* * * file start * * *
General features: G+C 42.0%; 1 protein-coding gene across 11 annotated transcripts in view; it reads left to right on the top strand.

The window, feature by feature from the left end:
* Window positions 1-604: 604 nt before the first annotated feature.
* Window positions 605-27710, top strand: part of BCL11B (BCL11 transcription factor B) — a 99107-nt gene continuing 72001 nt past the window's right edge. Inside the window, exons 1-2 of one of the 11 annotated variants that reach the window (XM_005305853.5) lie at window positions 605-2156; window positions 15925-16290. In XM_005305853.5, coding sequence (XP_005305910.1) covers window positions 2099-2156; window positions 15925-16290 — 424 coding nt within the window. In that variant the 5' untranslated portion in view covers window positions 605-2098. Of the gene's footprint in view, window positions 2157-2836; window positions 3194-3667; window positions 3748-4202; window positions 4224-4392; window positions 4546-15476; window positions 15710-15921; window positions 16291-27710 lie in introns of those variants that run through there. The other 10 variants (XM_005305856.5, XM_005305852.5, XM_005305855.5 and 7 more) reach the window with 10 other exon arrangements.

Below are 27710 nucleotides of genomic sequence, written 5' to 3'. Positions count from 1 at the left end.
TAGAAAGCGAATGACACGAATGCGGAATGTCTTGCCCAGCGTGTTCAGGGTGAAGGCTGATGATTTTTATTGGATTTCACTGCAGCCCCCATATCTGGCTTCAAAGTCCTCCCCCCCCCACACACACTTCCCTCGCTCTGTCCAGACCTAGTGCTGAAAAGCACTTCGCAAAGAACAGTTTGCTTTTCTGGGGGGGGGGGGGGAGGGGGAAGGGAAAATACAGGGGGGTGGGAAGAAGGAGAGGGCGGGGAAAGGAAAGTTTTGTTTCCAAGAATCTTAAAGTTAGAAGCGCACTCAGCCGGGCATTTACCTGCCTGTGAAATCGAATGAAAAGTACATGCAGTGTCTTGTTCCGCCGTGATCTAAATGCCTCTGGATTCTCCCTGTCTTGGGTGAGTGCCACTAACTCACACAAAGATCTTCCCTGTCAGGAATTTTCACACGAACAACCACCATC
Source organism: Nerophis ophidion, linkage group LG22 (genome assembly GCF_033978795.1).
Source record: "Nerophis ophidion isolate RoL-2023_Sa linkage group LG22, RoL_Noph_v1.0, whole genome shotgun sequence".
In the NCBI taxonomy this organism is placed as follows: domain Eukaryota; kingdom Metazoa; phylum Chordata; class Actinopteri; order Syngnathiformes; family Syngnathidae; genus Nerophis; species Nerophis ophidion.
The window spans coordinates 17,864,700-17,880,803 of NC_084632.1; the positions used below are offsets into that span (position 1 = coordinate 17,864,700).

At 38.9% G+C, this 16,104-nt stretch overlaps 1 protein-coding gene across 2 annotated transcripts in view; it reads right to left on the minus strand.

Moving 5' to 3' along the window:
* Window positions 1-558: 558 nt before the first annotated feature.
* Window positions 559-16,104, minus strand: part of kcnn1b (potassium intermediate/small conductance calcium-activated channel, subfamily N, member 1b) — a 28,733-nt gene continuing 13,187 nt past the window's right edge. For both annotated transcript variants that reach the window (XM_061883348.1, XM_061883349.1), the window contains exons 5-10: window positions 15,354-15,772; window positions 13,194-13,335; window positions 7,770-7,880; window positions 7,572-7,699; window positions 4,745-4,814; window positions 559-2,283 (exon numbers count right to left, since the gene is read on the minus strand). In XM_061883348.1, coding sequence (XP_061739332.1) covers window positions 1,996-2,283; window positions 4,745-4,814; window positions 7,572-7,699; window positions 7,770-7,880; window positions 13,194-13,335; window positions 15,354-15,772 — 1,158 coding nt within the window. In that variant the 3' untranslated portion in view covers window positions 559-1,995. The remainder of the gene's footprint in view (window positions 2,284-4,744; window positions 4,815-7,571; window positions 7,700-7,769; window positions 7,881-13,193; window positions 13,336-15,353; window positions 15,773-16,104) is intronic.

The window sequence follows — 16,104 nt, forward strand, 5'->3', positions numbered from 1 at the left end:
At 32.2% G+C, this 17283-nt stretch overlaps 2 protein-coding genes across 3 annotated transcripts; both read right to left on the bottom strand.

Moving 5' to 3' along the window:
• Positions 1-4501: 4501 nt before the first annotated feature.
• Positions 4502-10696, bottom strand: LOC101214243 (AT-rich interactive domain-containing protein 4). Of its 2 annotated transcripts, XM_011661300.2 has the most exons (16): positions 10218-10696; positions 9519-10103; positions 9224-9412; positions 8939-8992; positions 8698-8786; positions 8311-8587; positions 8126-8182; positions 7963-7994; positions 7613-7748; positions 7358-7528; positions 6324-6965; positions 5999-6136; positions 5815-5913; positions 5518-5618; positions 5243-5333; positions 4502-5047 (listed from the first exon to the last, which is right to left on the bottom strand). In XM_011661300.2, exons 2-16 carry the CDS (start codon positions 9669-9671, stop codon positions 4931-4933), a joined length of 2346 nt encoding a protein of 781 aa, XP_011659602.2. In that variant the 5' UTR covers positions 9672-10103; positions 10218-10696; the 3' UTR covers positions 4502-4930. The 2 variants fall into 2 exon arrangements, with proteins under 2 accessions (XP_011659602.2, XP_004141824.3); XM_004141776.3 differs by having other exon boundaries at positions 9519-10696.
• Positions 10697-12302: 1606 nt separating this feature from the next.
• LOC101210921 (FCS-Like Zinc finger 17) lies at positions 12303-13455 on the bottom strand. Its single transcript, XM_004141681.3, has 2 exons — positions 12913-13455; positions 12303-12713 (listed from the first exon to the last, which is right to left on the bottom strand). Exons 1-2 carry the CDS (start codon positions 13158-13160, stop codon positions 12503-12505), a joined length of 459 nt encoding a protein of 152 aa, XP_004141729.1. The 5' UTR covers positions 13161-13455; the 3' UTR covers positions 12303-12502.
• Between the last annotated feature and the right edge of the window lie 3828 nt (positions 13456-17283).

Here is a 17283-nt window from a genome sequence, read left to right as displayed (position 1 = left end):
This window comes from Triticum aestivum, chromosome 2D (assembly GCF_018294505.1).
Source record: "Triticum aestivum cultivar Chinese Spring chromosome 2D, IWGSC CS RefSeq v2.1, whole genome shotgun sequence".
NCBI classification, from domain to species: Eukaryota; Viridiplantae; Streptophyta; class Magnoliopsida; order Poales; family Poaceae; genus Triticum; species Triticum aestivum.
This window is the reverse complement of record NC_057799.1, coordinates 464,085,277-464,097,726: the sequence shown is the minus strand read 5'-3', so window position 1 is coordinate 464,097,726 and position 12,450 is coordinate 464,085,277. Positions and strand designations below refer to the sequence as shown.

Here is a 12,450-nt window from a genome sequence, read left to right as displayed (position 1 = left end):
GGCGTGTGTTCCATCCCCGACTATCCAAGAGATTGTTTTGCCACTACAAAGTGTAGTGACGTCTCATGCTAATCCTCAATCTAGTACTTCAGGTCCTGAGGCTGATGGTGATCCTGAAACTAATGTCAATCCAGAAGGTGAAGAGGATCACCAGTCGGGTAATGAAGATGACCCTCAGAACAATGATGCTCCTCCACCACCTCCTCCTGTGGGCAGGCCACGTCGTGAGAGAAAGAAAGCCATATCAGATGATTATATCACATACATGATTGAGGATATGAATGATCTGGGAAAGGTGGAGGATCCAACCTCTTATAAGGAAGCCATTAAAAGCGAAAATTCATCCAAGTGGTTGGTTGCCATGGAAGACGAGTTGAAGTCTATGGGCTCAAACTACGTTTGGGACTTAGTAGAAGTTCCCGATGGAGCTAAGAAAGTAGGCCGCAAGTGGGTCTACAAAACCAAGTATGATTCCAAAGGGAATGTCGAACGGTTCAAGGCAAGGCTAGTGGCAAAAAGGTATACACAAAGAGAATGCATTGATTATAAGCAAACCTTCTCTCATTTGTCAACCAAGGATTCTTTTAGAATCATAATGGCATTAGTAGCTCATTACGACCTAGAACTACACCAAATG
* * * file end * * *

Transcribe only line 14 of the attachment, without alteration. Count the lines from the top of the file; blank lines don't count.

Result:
* Window positions 559-16,104, minus strand: part of kcnn1b (potassium intermediate/small conductance calcium-activated channel, subfamily N, member 1b) — a 28,733-nt gene continuing 13,187 nt past the window's right edge. For both annotated transcript variants that reach the window (XM_061883348.1, XM_061883349.1), the window contains exons 5-10: window positions 15,354-15,772; window positions 13,194-13,335; window positions 7,770-7,880; window positions 7,572-7,699; window positions 4,745-4,814; window positions 559-2,283 (exon numbers count right to left, since the gene is read on the minus strand). In XM_061883348.1, coding sequence (XP_061739332.1) covers window positions 1,996-2,283; window positions 4,745-4,814; window positions 7,572-7,699; window positions 7,770-7,880; window positions 13,194-13,335; window positions 15,354-15,772 — 1,158 coding nt within the window. In that variant the 3' untranslated portion in view covers window positions 559-1,995. The remainder of the gene's footprint in view (window positions 2,284-4,744; window positions 4,815-7,571; window positions 7,700-7,769; window positions 7,881-13,193; window positions 13,336-15,353; window positions 15,773-16,104) is intronic.